To be completely honest, moving to a totally different country to study as an international student, is terrifying. However, while the thought of being on your own in a new environment, away from your parents, from your comfort zone, is scary, it is also exciting. I actually felt more eager to be in university, meeting new people and experiencing new opportunities, than scared. But, after hearing about the incident involving BLS (Bracton Law Society) last year, I was really taken aback and wondered if I had made the right choice by putting Exeter as my firm choice of university. However, thinking on a different perspective, I realised that this incident might have helped to uncover racism and raise awareness of diversity in the University.
The first day of Fresher’s Week turned out to be quite different to how I was expecting it to be; it reassured me that I had made the right decision- although, it was still intimidating with lots of awkward eye contact. Seeing all the different societies, from the LGBTQ+ community to international societies made it so much easier for me and fellow students to find groups of like-minded people with similar thoughts and interests.
As a Vietnamese, coming from an Asian background, it has been so lovely to meet many fellow Vietnamese students, whom are just the most welcoming people I have met. I was relieved when I found the Viet Society’s booth. It was a feeling of finding home in a strange place, like being on an adventure but still receiving comfort from people from your home country. To be able to participate and celebrate Vietnam’s traditional holidays in the UK has been the best cure for homesickness, making me feel mentally closer to home and my family, despite the physical distance. I had the chance to join the Mid-Autumn Festival with the society. It had a lovely familiar atmosphere and amazingly delicious mooncakes, which were, hands down, the highlight of the night.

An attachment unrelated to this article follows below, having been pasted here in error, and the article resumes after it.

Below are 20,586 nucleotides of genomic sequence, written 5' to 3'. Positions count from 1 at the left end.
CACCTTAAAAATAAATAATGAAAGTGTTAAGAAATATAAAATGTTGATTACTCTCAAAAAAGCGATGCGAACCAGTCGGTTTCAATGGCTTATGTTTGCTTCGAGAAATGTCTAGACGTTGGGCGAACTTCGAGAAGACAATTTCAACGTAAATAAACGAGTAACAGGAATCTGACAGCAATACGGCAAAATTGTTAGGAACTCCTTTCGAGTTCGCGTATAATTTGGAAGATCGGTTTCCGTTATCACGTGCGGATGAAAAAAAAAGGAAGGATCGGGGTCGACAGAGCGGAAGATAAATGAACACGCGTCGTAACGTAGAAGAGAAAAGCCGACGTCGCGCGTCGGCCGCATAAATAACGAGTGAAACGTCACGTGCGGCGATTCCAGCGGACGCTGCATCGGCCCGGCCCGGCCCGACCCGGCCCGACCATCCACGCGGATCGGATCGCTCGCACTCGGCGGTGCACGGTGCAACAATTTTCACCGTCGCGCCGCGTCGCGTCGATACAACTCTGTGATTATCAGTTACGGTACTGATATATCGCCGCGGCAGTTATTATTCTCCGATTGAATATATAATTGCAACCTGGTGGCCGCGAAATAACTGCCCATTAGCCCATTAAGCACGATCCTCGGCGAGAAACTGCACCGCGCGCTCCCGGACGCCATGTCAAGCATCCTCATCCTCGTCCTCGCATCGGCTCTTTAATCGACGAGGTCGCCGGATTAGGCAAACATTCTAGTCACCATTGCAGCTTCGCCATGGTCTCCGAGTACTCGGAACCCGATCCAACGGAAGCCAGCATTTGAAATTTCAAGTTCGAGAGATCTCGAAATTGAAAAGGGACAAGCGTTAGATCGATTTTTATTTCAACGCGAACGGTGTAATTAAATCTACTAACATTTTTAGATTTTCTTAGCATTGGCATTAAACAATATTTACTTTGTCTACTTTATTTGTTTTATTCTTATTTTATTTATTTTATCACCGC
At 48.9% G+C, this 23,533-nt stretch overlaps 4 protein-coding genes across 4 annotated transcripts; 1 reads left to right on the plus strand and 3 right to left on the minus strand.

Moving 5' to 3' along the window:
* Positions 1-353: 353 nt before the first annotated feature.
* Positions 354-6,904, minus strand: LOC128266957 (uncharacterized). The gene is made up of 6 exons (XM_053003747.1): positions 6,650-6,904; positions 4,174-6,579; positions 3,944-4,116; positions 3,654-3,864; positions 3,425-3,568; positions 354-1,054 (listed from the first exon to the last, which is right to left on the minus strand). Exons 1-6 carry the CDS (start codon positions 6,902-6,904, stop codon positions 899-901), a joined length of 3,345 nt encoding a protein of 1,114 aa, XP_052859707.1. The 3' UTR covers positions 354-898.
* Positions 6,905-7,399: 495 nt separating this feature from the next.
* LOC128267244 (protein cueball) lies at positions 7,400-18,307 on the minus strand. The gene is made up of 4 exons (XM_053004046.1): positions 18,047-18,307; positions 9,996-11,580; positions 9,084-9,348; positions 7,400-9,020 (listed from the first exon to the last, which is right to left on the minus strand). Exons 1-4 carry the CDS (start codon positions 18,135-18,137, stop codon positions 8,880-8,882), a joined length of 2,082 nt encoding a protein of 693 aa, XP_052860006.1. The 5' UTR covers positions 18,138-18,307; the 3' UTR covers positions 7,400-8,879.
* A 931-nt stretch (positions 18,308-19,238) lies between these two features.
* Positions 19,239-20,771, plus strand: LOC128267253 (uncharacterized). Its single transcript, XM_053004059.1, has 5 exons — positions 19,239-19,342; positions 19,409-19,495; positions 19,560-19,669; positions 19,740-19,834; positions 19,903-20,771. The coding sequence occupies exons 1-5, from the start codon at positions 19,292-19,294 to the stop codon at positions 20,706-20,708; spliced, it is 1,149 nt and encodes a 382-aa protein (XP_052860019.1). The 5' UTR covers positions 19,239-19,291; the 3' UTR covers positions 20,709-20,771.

On the surface, Exeter may look predominantly white, middle-class and British, however, diversity does exist within the university campus. With more than 15 societies that celebrate different Asian countries’ cultures, it is undeniable that the diversity in the Asian community is growing rapidly. Not only do societies promote their represented countries individually but also collectively, through holding joint events for cultural exchange and celebration of Asian cultures as a whole. The Asian Society has been growing widely, especially through collaborating with several societies, so that members can experience various cultures and get to understand more deeply the differences and similarities between Asian countries.
The Asian community here are also open to anyone from any ethnic backgrounds to join, not limiting it to the nationality with which they identify. This has opened up more opportunities for many students who are not from an Asian background to participate and widen their horizons through meeting a more diverse group of people. The numbers of non-Asians involved in these societies has increased, showing that many want to learn about new cultures and that diversity still exists and is growing in our University campus.